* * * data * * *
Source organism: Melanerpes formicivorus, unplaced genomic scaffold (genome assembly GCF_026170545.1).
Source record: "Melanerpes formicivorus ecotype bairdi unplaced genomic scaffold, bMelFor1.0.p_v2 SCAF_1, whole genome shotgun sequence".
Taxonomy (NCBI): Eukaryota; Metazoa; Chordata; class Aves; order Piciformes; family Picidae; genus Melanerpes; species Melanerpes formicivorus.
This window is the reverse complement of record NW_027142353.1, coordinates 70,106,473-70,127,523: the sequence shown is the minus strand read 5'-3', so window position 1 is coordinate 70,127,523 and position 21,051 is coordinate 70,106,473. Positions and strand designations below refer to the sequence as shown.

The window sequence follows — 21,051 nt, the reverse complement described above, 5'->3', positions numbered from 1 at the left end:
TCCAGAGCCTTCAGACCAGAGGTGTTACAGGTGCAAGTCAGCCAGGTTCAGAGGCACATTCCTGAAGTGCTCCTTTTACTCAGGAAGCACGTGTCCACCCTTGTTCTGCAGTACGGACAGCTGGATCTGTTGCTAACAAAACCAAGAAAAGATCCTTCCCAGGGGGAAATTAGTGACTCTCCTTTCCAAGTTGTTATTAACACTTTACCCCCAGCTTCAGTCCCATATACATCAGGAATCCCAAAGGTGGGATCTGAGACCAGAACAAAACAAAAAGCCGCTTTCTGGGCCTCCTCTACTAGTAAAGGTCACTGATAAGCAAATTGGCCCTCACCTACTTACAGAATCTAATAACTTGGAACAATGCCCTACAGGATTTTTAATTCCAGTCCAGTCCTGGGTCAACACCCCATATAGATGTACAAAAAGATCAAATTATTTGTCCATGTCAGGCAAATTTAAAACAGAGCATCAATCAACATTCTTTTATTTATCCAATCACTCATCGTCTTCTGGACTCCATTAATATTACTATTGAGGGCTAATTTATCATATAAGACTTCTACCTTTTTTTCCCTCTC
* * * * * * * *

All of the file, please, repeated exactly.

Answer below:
Source organism: Melanerpes formicivorus, unplaced genomic scaffold (genome assembly GCF_026170545.1).
Source record: "Melanerpes formicivorus ecotype bairdi unplaced genomic scaffold, bMelFor1.0.p_v2 SCAF_1, whole genome shotgun sequence".
Taxonomy (NCBI): Eukaryota; Metazoa; Chordata; class Aves; order Piciformes; family Picidae; genus Melanerpes; species Melanerpes formicivorus.
This window is the reverse complement of record NW_027142353.1, coordinates 70,106,473-70,127,523: the sequence shown is the minus strand read 5'-3', so window position 1 is coordinate 70,127,523 and position 21,051 is coordinate 70,106,473. Positions and strand designations below refer to the sequence as shown.

The window sequence follows — 21,051 nt, the reverse complement described above, 5'->3', positions numbered from 1 at the left end:
TCCAGAGCCTTCAGACCAGAGGTGTTACAGGTGCAAGTCAGCCAGGTTCAGAGGCACATTCCTGAAGTGCTCCTTTTACTCAGGAAGCACGTGTCCACCCTTGTTCTGCAGTACGGACAGCTGGATCTGTTGCTAACAAAACCAAGAAAAGATCCTTCCCAGGGGGAAATTAGTGACTCTCCTTTCCAAGTTGTTATTAACACTTTACCCCCAGCTTCAGTCCCATATACATCAGGAATCCCAAAGGTGGGATCTGAGACCAGAACAAAACAAAAAGCCGCTTTCTGGGCCTCCTCTACTAGTAAAGGTCACTGATAAGCAAATTGGCCCTCACCTACTTACAGAATCTAATAACTTGGAACAATGCCCTACAGGATTTTTAATTCCAGTCCAGTCCTGGGTCAACACCCCATATAGATGTACAAAAAGATCAAATTATTTGTCCATGTCAGGCAAATTTAAAACAGAGCATCAATCAACATTCTTTTATTTATCCAATCACTCATCGTCTTCTGGACTCCATTAATATTACTATTGAGGGCTAATTTATCATATAAGACTTCTACCTTTTTTTCCCTCTC